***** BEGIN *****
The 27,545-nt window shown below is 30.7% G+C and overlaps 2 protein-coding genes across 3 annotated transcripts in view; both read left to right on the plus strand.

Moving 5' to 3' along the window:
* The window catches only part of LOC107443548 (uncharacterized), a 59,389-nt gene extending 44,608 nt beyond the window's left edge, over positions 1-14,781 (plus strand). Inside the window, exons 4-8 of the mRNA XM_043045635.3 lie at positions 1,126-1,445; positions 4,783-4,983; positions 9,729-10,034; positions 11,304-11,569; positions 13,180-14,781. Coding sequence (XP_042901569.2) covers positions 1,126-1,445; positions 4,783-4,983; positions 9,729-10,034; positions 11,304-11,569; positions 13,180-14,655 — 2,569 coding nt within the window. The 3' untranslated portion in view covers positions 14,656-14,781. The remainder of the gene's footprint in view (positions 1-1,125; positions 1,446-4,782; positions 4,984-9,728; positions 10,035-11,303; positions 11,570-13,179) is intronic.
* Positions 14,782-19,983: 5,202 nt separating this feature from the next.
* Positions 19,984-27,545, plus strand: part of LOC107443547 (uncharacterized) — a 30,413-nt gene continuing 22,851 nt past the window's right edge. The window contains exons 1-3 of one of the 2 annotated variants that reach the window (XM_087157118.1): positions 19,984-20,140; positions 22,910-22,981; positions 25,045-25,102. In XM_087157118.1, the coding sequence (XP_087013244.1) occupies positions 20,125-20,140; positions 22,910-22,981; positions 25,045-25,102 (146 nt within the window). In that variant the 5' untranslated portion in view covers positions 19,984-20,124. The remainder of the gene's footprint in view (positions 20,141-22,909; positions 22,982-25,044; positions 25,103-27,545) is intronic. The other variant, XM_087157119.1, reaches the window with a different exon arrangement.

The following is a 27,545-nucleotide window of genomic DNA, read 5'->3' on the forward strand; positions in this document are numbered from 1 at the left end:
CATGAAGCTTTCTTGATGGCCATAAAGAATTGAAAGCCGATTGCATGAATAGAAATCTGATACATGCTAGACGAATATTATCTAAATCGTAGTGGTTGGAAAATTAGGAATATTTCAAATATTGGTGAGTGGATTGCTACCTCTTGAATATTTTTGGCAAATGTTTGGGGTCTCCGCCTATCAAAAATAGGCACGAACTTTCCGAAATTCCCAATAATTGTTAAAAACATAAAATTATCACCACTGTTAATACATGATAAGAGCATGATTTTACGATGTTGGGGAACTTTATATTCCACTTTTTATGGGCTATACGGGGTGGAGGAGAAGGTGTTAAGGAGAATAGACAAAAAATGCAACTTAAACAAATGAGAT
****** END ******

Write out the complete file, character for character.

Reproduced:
The 27,545-nt window shown below is 30.7% G+C and overlaps 2 protein-coding genes across 3 annotated transcripts in view; both read left to right on the plus strand.

Moving 5' to 3' along the window:
* The window catches only part of LOC107443548 (uncharacterized), a 59,389-nt gene extending 44,608 nt beyond the window's left edge, over positions 1-14,781 (plus strand). Inside the window, exons 4-8 of the mRNA XM_043045635.3 lie at positions 1,126-1,445; positions 4,783-4,983; positions 9,729-10,034; positions 11,304-11,569; positions 13,180-14,781. Coding sequence (XP_042901569.2) covers positions 1,126-1,445; positions 4,783-4,983; positions 9,729-10,034; positions 11,304-11,569; positions 13,180-14,655 — 2,569 coding nt within the window. The 3' untranslated portion in view covers positions 14,656-14,781. The remainder of the gene's footprint in view (positions 1-1,125; positions 1,446-4,782; positions 4,984-9,728; positions 10,035-11,303; positions 11,570-13,179) is intronic.
* Positions 14,782-19,983: 5,202 nt separating this feature from the next.
* Positions 19,984-27,545, plus strand: part of LOC107443547 (uncharacterized) — a 30,413-nt gene continuing 22,851 nt past the window's right edge. The window contains exons 1-3 of one of the 2 annotated variants that reach the window (XM_087157118.1): positions 19,984-20,140; positions 22,910-22,981; positions 25,045-25,102. In XM_087157118.1, the coding sequence (XP_087013244.1) occupies positions 20,125-20,140; positions 22,910-22,981; positions 25,045-25,102 (146 nt within the window). In that variant the 5' untranslated portion in view covers positions 19,984-20,124. The remainder of the gene's footprint in view (positions 20,141-22,909; positions 22,982-25,044; positions 25,103-27,545) is intronic. The other variant, XM_087157119.1, reaches the window with a different exon arrangement.

The following is a 27,545-nucleotide window of genomic DNA, read 5'->3' on the forward strand; positions in this document are numbered from 1 at the left end:
CATGAAGCTTTCTTGATGGCCATAAAGAATTGAAAGCCGATTGCATGAATAGAAATCTGATACATGCTAGACGAATATTATCTAAATCGTAGTGGTTGGAAAATTAGGAATATTTCAAATATTGGTGAGTGGATTGCTACCTCTTGAATATTTTTGGCAAATGTTTGGGGTCTCCGCCTATCAAAAATAGGCACGAACTTTCCGAAATTCCCAATAATTGTTAAAAACATAAAATTATCACCACTGTTAATACATGATAAGAGCATGATTTTACGATGTTGGGGAACTTTATATTCCACTTTTTATGGGCTATACGGGGTGGAGGAGAAGGTGTTAAGGAGAATAGACAAAAAATGCAACTTAAACAAATGAGAT